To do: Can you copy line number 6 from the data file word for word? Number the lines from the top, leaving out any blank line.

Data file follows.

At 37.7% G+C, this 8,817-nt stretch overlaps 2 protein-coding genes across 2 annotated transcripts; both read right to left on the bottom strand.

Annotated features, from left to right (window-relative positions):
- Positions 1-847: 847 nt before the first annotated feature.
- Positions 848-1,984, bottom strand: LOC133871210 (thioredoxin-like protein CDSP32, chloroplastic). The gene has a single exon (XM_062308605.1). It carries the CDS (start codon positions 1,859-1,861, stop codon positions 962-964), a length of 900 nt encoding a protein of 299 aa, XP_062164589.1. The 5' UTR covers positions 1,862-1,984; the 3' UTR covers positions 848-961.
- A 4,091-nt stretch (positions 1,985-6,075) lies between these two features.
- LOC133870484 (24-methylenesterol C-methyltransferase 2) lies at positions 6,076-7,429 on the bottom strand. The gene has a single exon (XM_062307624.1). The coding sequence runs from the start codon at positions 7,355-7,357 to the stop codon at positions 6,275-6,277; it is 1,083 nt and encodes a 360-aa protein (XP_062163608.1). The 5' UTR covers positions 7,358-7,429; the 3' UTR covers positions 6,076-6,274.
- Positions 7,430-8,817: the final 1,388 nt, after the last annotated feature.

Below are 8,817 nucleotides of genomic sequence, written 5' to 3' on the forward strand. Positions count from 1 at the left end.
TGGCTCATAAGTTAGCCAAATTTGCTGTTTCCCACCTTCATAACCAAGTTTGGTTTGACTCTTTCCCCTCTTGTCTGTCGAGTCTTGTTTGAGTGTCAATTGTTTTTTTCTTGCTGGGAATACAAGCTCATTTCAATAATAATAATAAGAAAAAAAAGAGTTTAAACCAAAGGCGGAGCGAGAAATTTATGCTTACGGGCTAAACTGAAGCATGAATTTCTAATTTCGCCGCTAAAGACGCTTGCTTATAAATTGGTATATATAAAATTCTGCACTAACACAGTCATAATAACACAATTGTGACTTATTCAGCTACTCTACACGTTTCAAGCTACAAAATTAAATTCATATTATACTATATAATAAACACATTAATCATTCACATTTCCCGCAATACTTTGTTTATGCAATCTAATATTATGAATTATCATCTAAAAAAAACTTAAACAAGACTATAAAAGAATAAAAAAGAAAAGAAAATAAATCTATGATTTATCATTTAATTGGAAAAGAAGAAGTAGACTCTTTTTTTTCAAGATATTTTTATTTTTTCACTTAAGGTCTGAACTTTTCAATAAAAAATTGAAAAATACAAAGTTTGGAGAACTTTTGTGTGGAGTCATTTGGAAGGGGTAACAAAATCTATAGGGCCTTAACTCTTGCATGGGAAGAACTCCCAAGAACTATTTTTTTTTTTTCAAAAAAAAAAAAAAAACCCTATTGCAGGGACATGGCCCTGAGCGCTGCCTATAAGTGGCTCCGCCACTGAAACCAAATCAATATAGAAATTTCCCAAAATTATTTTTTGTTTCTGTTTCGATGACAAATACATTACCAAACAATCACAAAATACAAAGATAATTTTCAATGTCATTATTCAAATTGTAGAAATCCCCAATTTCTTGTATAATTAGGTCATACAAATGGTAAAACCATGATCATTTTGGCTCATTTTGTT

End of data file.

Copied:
- LOC133870484 (24-methylenesterol C-methyltransferase 2) lies at positions 6,076-7,429 on the bottom strand. The gene has a single exon (XM_062307624.1). The coding sequence runs from the start codon at positions 7,355-7,357 to the stop codon at positions 6,275-6,277; it is 1,083 nt and encodes a 360-aa protein (XP_062163608.1). The 5' UTR covers positions 7,358-7,429; the 3' UTR covers positions 6,076-6,274.